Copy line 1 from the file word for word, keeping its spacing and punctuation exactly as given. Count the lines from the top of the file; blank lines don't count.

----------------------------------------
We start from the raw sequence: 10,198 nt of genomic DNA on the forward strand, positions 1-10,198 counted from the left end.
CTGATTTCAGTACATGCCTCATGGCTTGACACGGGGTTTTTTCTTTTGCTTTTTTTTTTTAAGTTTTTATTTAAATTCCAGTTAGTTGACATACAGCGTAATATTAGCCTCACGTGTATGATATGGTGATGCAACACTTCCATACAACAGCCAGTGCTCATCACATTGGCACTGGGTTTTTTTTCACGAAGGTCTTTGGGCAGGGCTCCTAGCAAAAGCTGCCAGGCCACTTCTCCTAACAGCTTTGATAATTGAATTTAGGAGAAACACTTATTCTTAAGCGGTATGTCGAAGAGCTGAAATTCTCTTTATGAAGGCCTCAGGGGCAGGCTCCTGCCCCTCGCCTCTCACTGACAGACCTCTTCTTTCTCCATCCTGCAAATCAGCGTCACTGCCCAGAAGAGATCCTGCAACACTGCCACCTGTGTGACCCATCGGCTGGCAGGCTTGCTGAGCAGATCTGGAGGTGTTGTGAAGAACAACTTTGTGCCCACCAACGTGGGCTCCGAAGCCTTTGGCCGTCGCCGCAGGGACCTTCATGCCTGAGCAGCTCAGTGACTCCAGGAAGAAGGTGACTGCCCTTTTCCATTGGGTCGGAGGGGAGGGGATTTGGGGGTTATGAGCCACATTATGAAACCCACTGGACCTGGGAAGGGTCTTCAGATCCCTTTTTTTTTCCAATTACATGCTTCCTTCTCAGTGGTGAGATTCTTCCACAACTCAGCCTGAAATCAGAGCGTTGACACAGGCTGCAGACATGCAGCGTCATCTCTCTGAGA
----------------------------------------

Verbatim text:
We start from the raw sequence: 10,198 nt of genomic DNA on the forward strand, positions 1-10,198 counted from the left end.